the path north of the west end of Highlands Golf Course

Coming out of the east end of Dawson Park, the path winds up past the west end  of the Highlands Golf course to reach Ada Boulevard. This section of the trail is sheltered by tree so it wasn’t surprising to discover the path partially  covered by snow. Cycle and pedestrian traffic was relatively light this Sunday afternoon so I encountered no issue with one lane being blocked.

Once I reached Ada Boulevard. I cycled along the street for a few kilometers. The road was pretty typical of streets at this time of year – mostly clear of snow in the middle but with about a meter or two of snow beside the south curb of the road. The roads had wet patches and plenty of sand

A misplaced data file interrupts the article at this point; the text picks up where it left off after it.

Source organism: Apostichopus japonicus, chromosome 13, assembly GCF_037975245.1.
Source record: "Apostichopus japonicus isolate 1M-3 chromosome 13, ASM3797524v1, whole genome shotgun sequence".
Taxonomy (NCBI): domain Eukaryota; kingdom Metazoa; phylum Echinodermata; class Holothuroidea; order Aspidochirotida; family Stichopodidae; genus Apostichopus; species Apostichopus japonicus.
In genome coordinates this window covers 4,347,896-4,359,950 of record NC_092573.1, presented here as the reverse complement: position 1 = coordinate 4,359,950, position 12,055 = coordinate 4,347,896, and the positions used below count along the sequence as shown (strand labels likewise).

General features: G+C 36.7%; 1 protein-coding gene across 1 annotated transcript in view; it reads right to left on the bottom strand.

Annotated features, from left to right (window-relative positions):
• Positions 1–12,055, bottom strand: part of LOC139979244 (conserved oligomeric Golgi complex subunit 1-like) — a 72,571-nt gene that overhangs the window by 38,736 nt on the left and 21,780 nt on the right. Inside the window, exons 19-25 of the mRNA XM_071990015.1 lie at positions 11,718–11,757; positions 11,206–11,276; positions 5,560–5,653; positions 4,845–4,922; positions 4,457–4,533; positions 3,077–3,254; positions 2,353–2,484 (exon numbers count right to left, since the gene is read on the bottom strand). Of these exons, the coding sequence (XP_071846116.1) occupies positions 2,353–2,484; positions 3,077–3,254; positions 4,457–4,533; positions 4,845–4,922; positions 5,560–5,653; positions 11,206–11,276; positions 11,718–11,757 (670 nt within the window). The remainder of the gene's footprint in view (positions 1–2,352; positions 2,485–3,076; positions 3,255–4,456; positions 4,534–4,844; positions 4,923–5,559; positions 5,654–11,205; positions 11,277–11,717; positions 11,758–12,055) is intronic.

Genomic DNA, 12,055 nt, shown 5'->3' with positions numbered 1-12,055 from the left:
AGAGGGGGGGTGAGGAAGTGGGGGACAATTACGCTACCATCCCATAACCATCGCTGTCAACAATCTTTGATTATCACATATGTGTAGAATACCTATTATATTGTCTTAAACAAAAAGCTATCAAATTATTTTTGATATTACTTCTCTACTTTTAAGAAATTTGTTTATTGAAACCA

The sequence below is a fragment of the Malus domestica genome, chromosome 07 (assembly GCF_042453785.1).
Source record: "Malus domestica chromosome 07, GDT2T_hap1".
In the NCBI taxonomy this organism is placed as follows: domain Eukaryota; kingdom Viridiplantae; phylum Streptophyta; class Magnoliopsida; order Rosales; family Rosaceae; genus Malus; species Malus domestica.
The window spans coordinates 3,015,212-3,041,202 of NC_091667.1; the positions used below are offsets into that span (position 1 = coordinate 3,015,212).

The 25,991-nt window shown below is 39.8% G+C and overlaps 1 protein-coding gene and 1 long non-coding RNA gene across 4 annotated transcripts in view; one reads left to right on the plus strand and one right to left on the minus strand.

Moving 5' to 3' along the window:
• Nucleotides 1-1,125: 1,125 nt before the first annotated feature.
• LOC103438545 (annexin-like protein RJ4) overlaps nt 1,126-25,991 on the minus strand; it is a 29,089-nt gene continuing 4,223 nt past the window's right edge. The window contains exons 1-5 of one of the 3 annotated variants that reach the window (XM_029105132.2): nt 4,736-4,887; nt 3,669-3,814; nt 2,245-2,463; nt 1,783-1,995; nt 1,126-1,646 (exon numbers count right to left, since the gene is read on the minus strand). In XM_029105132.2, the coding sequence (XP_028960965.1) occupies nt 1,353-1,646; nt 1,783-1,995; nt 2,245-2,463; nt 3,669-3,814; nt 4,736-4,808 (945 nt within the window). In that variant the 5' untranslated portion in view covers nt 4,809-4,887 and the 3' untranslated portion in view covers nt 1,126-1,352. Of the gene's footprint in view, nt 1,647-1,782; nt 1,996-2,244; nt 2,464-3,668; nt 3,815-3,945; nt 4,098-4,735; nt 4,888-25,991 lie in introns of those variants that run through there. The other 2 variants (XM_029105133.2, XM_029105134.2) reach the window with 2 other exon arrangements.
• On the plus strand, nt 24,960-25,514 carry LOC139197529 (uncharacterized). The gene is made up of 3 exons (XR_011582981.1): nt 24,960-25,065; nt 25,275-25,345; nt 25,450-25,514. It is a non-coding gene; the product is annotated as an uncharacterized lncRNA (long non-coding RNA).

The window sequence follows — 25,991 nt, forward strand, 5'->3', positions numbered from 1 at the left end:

Snow and ice take up a lane on a street near Rundle Park

The descent into the west end of Rundle Park had worried me but was fine. There was one small section of water across the trail at the bend, but since the trail was clear and ahd been which was resurfaced last year the descent was safe.

Now Rundle Park was interesting. I did the loop clockwise around the park. Just as I entered the loop I encountered one little hazard. There was a small gap in the snowed-across trail. I took this gap and then realized that there was ice beneath the water – a bit of a slip but it was such a small section I was through it before I knew it.

Mind the Gap

Around the  bends of the little lakes I ran into a different kind of hazard – wild life!

Canada Geese at Rundle Park